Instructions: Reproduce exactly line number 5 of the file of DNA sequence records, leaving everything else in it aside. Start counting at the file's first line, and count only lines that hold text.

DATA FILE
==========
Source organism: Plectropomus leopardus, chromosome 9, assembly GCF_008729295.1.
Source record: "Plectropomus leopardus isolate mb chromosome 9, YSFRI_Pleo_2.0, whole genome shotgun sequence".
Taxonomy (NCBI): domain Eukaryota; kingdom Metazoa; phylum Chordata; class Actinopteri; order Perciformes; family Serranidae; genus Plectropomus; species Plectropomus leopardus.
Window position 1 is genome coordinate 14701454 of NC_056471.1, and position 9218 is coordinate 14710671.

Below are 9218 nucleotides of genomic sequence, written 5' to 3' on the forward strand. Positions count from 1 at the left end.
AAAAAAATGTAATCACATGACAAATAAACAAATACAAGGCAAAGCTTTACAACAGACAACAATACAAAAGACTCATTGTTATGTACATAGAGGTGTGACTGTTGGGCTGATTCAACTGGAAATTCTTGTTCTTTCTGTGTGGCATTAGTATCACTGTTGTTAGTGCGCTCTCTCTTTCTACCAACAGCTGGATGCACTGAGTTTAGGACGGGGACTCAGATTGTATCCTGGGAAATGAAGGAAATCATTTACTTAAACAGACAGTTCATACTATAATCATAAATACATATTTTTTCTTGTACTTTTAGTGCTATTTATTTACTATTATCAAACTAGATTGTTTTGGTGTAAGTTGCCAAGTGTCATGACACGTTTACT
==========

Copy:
Below are 9218 nucleotides of genomic sequence, written 5' to 3' on the forward strand. Positions count from 1 at the left end.